I remember my mother saying that to me constantly growing up (reminding me to close the door), and it was the first thought that came to me when our barn owlet patients arrived this summer. My second thought was, “Wow, barn owls are not the most attractive of all the babies we get to care for and rehabilitate!” But they sure grew to be some of the most amazing and beautiful creatures we’ve ever seen. Our owlets arrived after a nearby resident awoke to find them simply sitting in her fireplace one morning. They’d likely fallen down her chimney. Because re-nesting was not an option (no parent was seen), the owlets were brought to us so we could become their surrogate parents. Feeding and caring for these little guys required a bit of extra effort to prevent them from becoming habituated to humans. Their nursery set-up was covered so that they had no views of the daily activity happening around them, and we were totally silent to avoid them getting accustomed to human voices. At feeding times, our staff would completely cover their faces to avoid any human “imprinting.” To achieve this, we wore two surgical facemasks with a slight gap that allowed us to see down between them. We wore this goofy get-up to feed them their daily quota of chopped up mouse bits – which was a LOT of mice for a growing owl! The four of them averaged between fifteen and twenty mice per day for about six weeks, with their feeding schedule starting at six times per day and decreasing to three as they graduated from our nursery into a flight enclosure. That’s a long time to work with your whole face covered! After just about two months, our owlets were nearly fully-fledged owls. It was time for their final pre-release test: “Mouse School.” That’s where we introduce live mice to a raptor patient’s flight enclosure to make sure they can successfully hunt and catch their food before they are released back into the wild. All four of our owls passed with flying colors! After two and half months of care at RWS, we successfully released them on private properties where there were unused barn structures – this was a necessity since barn owl feathers are not very waterproof. They are now out soaring in the wild world as they were meant to be, and we were proud and excited to care for barn owlets at RWS for the first time in our center’s history. So no, while I don't live in a barn, I'm really glad these owls do!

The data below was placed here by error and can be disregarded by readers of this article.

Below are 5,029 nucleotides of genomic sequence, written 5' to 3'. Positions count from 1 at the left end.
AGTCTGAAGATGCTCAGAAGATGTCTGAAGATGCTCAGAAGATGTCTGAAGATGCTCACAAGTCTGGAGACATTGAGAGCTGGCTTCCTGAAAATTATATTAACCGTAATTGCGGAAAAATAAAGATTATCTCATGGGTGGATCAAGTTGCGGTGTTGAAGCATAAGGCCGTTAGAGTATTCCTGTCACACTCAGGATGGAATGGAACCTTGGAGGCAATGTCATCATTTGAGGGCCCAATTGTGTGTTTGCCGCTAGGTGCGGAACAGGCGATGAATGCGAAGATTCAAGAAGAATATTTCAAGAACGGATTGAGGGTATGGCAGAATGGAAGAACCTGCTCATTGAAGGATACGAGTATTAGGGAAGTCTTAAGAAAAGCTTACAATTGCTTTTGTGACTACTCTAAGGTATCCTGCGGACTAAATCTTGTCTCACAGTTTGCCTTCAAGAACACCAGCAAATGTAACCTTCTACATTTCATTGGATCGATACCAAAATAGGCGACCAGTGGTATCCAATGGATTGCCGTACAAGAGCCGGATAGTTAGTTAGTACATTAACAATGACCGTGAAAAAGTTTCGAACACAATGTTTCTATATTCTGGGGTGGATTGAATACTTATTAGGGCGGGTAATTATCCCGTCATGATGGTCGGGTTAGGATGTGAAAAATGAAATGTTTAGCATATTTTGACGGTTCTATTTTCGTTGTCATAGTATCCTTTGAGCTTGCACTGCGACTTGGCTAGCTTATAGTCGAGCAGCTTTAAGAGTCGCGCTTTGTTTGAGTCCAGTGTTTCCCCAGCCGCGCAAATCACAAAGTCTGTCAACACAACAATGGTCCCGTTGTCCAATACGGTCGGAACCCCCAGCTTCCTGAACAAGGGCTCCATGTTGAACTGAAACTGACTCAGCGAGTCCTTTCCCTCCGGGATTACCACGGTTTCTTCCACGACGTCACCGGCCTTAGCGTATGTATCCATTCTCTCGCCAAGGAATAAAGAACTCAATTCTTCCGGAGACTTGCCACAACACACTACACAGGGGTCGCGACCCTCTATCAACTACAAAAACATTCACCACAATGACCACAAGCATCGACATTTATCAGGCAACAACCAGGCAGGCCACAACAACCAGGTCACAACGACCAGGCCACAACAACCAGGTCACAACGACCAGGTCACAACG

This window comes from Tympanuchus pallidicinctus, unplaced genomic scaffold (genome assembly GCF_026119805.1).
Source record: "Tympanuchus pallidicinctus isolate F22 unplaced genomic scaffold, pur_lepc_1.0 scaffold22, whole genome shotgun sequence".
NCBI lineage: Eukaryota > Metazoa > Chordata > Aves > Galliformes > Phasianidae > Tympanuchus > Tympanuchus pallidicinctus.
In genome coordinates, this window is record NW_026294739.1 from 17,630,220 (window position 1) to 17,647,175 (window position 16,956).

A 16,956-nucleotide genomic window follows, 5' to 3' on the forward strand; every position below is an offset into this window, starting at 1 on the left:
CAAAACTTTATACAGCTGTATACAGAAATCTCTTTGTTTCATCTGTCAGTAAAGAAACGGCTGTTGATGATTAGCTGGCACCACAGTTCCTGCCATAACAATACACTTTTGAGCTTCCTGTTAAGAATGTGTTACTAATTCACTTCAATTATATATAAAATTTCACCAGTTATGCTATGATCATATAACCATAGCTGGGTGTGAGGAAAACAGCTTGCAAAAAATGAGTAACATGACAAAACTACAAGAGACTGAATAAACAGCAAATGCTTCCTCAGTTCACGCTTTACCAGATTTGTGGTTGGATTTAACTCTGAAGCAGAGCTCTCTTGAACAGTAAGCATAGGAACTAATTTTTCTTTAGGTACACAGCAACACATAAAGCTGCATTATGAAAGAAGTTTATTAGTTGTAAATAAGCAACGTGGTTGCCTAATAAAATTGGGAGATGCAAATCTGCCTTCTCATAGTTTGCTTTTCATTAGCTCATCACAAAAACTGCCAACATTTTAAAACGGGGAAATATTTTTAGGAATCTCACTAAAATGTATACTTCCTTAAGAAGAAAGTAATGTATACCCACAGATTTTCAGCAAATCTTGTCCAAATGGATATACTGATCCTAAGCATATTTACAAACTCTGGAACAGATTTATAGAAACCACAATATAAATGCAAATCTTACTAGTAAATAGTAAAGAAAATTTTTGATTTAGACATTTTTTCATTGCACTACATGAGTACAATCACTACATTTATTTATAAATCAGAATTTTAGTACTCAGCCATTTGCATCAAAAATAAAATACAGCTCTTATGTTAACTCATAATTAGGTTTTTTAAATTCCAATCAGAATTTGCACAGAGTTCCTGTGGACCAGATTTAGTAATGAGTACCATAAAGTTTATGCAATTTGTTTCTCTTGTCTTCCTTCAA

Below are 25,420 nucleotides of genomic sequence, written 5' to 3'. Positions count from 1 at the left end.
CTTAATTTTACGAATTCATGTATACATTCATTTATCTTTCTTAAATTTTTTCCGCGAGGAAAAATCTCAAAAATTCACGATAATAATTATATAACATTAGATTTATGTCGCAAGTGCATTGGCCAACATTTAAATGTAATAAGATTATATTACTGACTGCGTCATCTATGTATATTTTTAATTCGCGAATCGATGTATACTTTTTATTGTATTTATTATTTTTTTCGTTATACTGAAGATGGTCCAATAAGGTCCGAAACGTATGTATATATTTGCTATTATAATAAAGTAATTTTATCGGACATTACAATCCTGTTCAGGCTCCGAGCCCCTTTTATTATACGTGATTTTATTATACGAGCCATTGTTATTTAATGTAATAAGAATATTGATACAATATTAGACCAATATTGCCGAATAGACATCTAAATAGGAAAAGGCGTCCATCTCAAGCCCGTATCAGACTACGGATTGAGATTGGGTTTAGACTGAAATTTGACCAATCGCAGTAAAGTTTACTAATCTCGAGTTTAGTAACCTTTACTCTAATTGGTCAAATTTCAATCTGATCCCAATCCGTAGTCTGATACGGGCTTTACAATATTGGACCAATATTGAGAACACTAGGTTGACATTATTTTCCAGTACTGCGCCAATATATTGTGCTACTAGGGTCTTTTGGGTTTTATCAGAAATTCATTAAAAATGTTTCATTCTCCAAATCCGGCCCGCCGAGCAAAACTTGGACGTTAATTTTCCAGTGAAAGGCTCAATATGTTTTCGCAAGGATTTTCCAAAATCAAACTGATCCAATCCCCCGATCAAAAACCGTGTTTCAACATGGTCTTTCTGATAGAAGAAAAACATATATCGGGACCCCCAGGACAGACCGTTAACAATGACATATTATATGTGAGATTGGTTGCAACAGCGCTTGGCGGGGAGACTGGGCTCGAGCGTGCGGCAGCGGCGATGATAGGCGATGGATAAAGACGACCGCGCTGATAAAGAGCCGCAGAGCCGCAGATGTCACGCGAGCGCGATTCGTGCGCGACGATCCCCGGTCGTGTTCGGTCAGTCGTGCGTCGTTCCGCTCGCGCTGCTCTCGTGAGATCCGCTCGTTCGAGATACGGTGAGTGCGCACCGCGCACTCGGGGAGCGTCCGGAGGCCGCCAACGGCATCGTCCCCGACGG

The sanctuary's 400th guest of the season arrived in conjunction with the arrival of summer! Baby birds and fledglings have taken over the nursery, replacing the foxes, squirrels, opossums, and raccoons of this crazy spring. The feeding timer now goes off every 30 minutes and has begun to rule the day, dictating the timing of everything else. The biggest surprise of the season so far has been the arrival of 6 baby barn owlets - not a species we see a lot! And while the adults are simply gorgeous, the owlets give new meaning to the adage "a face only a mother could love" :) yet they grow fluffier and cuter each day. Our raccoon babies have grown as well and have left the nursery, moving into either transition hutches or larger enclosures in the woods. With over 30 raccoon babies (so far!) to house and care for, our late spring project was to place new concrete floors in the outdoor enclosures - almost 8000lbs of concrete was hauled, mixed, and placed in the enclosures! Moving the raccoons to the outdoor enclosures leaves room in the nursery for the skunks that have begun to arrive. Our spring squirrel and opossum guests continue to grow and have been mostly released back into the wild. Watching them go is the reward for the long days of cleaning poop, feeding, and caring for them!
With Covid-19 causing our volunteer support base to be suspended it has been a challenging season in so many new ways. But we have adapted well and continue to provide care to all the babies that come our way - for while the human world has changed greatly, the animal world continues as always and still needs our help. Please help us help them.